Many hospitals and universities have already started researching and taking advantage of these tools. For one, Georgia Tech, right next-door to us, in cooperation with Sutter Health conducted a study that showed that deep learning can be used to determine signs and symptoms of heart failure nine months before doctors could. In addition, the San-Francisco start-up Arterys developed a neural network that would measure how much blood flows through the heart using any MRI machine. Sudden and seemingly unexplainable events like heart attacks, which is part of the number one cause of death in America (heart disease), can be vastly aided and prevented with the use of the more accelerated process stemming from deep learning. According to NVIDIA, Massachusetts General Hospital’s Clinical Data Science Center “compare[s] a patient’s tests and history with data from a vast population of other patients to improve detection, diagnosis, treatment, and management of disease,” of which NVIDIA itself is a founding partner of. It would be interesting to see the possibilities made available if a nearby strong research institution that focuses on artificial intelligence, such as MIT’s planned future college for artificial intelligence, would aid in the design of the deep learning at the Clinical Data Science Center. Cancer may potentially be prevented with deep learning. Researchers at University of Toronto are advancing studies in cancer with deep learning by developing a neural network that pinpoints mutations that evoke cancer. 

Machine and deep learning are certainly engineering masterpieces. While it may simplify processes, the complexity of the countless amounts of linear algebra via dimensional analysis (determining eigenvalues, matrix transformations, orthogonality in inner product spaces, etc.) and code encapsulation (in terms of organization) should not be taken lightly. In fact, the most harmful threat that machine learning and deep learning pose is that many scientists do not know about and what goes into these complex processes, and therefore, how something like deep learning functions. It is important to realize the interconnectedness of disciplines and the reliance of them on each other. Machine learning is capable of aiding diagnosis, targeting medicine, developing drugs, determining valuable candidates for clinical trials, and even making an educated guess of when and where an epidemic will occur. It is easy to see how technology can answer many of the medical field’s challenges. In fact, because of the value that machine and deep learning pose on modern medicine, many medical PhD programs involve computer science courses. If engineers and doctors work together, our capabilities would be endless.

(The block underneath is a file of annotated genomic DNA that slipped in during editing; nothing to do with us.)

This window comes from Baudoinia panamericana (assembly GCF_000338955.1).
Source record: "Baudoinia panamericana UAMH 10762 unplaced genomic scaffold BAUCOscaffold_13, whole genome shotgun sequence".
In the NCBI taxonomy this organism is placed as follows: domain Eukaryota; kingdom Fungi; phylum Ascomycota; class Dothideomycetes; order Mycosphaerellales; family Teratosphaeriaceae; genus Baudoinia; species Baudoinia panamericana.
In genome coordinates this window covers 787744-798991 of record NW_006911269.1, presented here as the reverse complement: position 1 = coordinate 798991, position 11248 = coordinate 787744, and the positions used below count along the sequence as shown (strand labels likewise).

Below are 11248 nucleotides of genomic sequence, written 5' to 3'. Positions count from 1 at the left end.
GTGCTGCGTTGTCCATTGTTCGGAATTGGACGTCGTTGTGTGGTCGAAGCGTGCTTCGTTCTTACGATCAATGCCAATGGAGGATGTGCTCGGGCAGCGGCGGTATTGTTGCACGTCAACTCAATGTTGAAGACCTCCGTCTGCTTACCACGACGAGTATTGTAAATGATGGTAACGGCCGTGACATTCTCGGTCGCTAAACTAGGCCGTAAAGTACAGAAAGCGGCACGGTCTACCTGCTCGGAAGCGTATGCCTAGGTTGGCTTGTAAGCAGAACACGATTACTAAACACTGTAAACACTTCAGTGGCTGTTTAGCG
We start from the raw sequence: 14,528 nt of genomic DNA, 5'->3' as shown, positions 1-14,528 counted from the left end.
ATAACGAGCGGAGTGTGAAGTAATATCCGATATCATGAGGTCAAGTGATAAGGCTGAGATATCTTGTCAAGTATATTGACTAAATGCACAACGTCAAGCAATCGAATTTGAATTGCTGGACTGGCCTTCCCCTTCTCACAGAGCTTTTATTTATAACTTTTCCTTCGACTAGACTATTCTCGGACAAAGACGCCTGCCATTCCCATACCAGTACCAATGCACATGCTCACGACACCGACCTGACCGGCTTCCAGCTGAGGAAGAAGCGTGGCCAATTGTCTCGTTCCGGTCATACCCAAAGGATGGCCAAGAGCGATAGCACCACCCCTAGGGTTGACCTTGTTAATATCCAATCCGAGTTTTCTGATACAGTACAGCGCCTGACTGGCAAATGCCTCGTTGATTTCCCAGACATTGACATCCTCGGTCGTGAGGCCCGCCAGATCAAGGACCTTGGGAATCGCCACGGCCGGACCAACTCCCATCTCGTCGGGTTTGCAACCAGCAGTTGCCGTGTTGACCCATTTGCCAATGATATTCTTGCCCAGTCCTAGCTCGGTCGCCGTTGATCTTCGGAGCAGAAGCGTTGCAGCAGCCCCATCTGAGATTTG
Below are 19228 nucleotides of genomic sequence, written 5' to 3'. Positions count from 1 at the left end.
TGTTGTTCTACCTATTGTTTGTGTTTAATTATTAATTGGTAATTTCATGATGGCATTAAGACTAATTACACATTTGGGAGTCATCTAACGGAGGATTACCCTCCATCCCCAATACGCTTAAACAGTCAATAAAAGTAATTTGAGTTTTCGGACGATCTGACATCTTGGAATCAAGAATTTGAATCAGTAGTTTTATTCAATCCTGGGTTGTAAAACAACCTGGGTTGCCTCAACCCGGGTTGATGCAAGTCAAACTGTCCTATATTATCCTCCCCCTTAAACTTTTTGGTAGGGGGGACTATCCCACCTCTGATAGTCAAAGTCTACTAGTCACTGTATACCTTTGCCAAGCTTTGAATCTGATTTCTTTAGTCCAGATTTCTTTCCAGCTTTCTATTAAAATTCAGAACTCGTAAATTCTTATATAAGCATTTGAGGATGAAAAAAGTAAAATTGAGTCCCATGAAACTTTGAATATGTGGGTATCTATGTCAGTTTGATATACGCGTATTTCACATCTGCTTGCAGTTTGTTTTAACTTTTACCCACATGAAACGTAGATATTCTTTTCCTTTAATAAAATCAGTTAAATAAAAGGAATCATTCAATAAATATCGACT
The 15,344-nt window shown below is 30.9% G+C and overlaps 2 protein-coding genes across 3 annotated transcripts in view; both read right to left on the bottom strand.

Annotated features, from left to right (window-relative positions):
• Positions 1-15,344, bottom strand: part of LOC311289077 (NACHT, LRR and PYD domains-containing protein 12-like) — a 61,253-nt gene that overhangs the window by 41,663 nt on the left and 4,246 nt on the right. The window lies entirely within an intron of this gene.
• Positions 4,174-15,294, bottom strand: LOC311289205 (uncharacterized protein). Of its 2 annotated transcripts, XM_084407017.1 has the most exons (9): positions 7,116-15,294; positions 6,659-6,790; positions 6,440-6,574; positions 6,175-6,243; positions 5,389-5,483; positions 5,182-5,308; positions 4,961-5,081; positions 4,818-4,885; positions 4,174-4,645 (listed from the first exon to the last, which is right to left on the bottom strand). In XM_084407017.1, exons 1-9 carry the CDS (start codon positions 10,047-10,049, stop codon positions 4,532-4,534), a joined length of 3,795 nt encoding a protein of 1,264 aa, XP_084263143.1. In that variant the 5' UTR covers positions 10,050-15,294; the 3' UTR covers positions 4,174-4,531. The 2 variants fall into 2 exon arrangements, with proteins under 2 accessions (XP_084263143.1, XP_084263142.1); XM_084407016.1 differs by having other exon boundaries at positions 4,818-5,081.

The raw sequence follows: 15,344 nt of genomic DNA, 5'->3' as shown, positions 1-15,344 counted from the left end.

At this point, one may start to realize the common fear of technology replacing us altogether. If technology reaches such a point of advancement that it can fulfill many of the capacities of doctors and others in the medical field, it is logical to think that people would become obsolete. Nevertheless, the “robot apocalypse” has always been an irrational fear because technology is only as smart as its human counterpart that creates and uses them. It is only meant to be used as a tool, similar to how a calculator can never replace an accountant. While deep learning may imitate the brain and may be able to use inductive and deductive reason, technology lacks common sense; while it may be able to piece certain pieces of information together, it will never be able to piece other sets like a human can. Perhaps the most valuable piece of evidence is exactly what my high school teacher told me. “Humans are never satisfied.” At the end of each goal, we always strive to solve another. Technology is no exception to this. Once we are able to develop and apply technology to certain aspects of our life, we will always strive to solve other issues, which can involve the development of current or new technologies. What this means is that people will always have a place in society because there are always issues in each era that people will want to solve. Technology is fortunate enough to bear such job fertility due to the fact that like an essay, it needs constant revision. 

Laura is the current treasurer of the Her Campus chapter of Emory University in Atlanta and is studying computer science. Previously, she had been the secretary of the OC Emory University Her Campus chapter from 2018-2019. Laura views her surroundings through a creative lens. She strived to use her love for innovation to bring a lively paper to her audience when she was Editor-in-chief and layout designer of her high school newspaper, The Hitching Post. Both math and writing impassion her, and the fusion of her two loves can be seen in her many STEM articles. In her free time, Laura likes to sing opera, learn new languages, works on novels and poetry, and explores new places with her friends. Whether it's Atlanta or Manhattan, she will never withdraw from an opportunity for adventure. Sarcastic jokes are her Achilles heel. You can not only find her articles all over Her Campus, but also on the Emory Wheel.